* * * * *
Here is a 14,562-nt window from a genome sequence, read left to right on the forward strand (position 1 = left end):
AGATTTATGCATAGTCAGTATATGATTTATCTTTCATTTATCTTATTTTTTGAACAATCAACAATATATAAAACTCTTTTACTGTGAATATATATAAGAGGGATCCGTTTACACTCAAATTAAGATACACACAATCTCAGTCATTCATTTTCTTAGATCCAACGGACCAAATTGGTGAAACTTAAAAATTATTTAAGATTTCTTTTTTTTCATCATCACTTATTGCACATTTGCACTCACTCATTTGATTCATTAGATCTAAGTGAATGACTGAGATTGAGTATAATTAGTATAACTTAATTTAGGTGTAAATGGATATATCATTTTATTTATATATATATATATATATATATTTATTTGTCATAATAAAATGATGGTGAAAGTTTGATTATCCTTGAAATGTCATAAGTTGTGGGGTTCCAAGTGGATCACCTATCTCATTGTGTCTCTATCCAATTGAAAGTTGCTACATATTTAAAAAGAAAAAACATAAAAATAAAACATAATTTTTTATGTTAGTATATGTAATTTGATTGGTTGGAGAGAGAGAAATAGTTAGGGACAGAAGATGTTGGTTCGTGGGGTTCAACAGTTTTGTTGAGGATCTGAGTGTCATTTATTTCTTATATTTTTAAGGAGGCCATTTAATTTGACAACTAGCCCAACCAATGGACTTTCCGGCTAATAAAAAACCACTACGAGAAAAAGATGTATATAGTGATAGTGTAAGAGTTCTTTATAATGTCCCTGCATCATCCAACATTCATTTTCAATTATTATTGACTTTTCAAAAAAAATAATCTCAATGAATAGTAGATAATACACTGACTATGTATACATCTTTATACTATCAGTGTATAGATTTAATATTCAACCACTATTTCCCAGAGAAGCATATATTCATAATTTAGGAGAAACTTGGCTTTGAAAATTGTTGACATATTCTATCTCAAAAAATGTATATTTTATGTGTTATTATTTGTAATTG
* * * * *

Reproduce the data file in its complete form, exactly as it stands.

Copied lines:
Here is a 14,562-nt window from a genome sequence, read left to right on the forward strand (position 1 = left end):
AGATTTATGCATAGTCAGTATATGATTTATCTTTCATTTATCTTATTTTTTGAACAATCAACAATATATAAAACTCTTTTACTGTGAATATATATAAGAGGGATCCGTTTACACTCAAATTAAGATACACACAATCTCAGTCATTCATTTTCTTAGATCCAACGGACCAAATTGGTGAAACTTAAAAATTATTTAAGATTTCTTTTTTTTCATCATCACTTATTGCACATTTGCACTCACTCATTTGATTCATTAGATCTAAGTGAATGACTGAGATTGAGTATAATTAGTATAACTTAATTTAGGTGTAAATGGATATATCATTTTATTTATATATATATATATATATATATTTATTTGTCATAATAAAATGATGGTGAAAGTTTGATTATCCTTGAAATGTCATAAGTTGTGGGGTTCCAAGTGGATCACCTATCTCATTGTGTCTCTATCCAATTGAAAGTTGCTACATATTTAAAAAGAAAAAACATAAAAATAAAACATAATTTTTTATGTTAGTATATGTAATTTGATTGGTTGGAGAGAGAGAAATAGTTAGGGACAGAAGATGTTGGTTCGTGGGGTTCAACAGTTTTGTTGAGGATCTGAGTGTCATTTATTTCTTATATTTTTAAGGAGGCCATTTAATTTGACAACTAGCCCAACCAATGGACTTTCCGGCTAATAAAAAACCACTACGAGAAAAAGATGTATATAGTGATAGTGTAAGAGTTCTTTATAATGTCCCTGCATCATCCAACATTCATTTTCAATTATTATTGACTTTTCAAAAAAAATAATCTCAATGAATAGTAGATAATACACTGACTATGTATACATCTTTATACTATCAGTGTATAGATTTAATATTCAACCACTATTTCCCAGAGAAGCATATATTCATAATTTAGGAGAAACTTGGCTTTGAAAATTGTTGACATATTCTATCTCAAAAAATGTATATTTTATGTGTTATTATTTGTAATTG